Did you know that hot sauce can do a whole lot more than flavoring your food? If you have a bottle of the spicy stuff in your kitchen, you have a wealth of home remedies right at your fingertips.
Here are five of the many possible uses for hot sauce:
Joint and muscle pain
A primary component in all spicy peppers is capsaicin — the substance responsible for that fiery kick. Likely due to its anti-inflammatory nature, capsaicin has been linked to significant pain relief benefits. Since hot sauce is basically concentrated pepper — cayenne, sriracha or another type of hot pepper — it is loaded with capsaicin.
One type of pain that capsaicin may help to relieve is the joint and muscle pain of arthritis. A study published in 1991 by researchers at Case Western University in Ohio tested the effects of capsaicin cream on individuals with osteoarthritis. On their results, the study authors wrote:
“According to the global evaluations, 80% of the capsaicin-treated patients experienced a reduction in pain after two weeks of treatment … It is concluded that capsaicin cream is a safe and effective treatment for arthritis.”
If you need a joint or muscle pain remedy in a pinch, combine about a teaspoon of coconut oil with two or three drops of hot sauce. Spread onto the area. You may feel a bit of topical burn which is normal. However, if the reaction is severe, seek medical attention as you may have an allergy. Do not apply this mixture to broken skin.
Because capsaicin helps lower inflammation, it may be effective in reducing the pain of inflammatory headaches. A 1993 study published in Cephalalgia: An International Journal of Headache, found that capsaicin helped reduce “episodic cluster headaches” in some people. It was found to be less effective in chronic cluster headache circumstances.
Now, for this study, capsaicin was given to study participants through their noses, in an intranasal application. This is not something you want to try at home! Do not ever attempt to put hot sauce, or any hot pepper substance, in your nose without medical supervision!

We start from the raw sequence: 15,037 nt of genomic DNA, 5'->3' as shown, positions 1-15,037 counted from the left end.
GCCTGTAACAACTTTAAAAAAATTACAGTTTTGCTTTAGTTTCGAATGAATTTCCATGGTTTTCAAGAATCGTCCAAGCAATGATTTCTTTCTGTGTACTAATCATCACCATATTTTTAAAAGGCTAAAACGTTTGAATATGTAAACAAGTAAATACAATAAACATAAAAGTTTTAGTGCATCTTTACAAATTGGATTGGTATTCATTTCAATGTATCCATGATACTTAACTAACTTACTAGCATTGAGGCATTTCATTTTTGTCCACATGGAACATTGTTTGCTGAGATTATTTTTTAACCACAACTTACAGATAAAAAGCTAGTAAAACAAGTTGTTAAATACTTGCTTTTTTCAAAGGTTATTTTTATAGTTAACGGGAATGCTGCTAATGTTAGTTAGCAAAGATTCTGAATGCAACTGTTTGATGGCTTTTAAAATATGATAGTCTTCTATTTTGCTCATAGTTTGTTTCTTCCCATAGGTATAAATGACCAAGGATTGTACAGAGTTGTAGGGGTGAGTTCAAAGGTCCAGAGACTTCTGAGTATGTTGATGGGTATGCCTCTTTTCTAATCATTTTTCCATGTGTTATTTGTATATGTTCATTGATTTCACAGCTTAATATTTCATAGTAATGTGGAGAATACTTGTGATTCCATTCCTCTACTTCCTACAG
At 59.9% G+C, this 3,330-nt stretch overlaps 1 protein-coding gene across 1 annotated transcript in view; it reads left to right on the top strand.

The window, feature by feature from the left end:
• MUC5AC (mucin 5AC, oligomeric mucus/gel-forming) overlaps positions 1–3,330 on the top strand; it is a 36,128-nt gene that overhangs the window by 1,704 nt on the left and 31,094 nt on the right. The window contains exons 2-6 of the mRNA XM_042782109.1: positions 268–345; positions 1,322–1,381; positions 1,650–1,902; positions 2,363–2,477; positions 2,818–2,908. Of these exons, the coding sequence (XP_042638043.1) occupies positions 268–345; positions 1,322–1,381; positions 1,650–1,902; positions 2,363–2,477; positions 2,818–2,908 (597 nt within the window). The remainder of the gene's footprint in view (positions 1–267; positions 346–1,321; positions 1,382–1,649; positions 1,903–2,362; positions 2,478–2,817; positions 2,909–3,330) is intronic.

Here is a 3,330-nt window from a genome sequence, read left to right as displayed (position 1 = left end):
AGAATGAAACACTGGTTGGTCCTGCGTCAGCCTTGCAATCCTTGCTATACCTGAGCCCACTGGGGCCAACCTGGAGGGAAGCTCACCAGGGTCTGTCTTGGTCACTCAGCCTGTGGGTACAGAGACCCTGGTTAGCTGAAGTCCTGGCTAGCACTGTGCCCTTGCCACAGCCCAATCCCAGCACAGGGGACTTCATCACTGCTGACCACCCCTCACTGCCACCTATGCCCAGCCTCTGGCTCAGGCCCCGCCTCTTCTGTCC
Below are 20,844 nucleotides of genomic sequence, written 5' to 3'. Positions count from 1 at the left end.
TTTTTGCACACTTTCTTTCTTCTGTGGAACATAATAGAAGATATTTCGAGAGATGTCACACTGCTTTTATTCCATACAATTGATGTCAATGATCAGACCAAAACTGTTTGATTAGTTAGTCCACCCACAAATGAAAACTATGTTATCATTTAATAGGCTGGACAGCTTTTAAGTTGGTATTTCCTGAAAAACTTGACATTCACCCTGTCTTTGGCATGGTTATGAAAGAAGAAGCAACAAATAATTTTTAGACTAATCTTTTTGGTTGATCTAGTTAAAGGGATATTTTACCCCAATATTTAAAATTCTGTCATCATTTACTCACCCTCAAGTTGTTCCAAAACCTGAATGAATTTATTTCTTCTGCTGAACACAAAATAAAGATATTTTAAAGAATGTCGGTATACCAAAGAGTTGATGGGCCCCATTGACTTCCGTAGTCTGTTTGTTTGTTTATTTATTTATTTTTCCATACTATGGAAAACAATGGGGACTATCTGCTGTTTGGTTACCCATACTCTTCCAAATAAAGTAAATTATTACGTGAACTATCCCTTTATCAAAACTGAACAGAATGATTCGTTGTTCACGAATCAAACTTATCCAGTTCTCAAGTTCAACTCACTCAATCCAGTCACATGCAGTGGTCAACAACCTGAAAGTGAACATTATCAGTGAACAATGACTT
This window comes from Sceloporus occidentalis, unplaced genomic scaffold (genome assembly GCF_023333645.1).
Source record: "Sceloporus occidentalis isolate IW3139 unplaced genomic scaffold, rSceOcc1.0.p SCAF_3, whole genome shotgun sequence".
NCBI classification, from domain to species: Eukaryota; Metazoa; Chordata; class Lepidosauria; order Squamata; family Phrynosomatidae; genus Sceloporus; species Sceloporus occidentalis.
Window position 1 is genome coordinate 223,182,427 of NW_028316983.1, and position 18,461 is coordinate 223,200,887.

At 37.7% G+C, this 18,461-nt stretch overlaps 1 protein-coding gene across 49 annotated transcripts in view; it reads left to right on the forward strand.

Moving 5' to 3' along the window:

However, adding a couple drops into a cup of herbal tea, or even applying highly diluted capsaicin onto your temples, may soothe the inflammation — depending on your headache. It’s worth a try.
If you have an itchy insect bite, considering the bite is not broken or bleeding, rub a little hot sauce diluted in coconut oil onto the bite — it may help soothe the pain and itch. The capsaicin, and the vinegar that many hot sauces contain, may work together for this purpose.
If you’re congested due to a cold or allergies, hot sauce may be able to help. The expectorant properties of capsaicin can help to break up phlegm and mucus that might be clogging up your sinuses or chest.
Simply flavor your meals with some hot sauce, or add a few drops to some hot tea. Add some lemon for the extra vitamin C factor. If you’re coughing, add some raw honey as well.
If you have a particularly painful sore throat, adding a few drops of hot sauce to a mug of warm water may help to ease the pain and inflammation. This gargle may burn a little while you are doing it, but your throat will feel better afterward. Again, if it burns too much, stop using it and consult a medical professional if the burning is severe: It may be an allergy or something more serious.
Do you have any home remedies that involve hot sauce? Please feel free to share!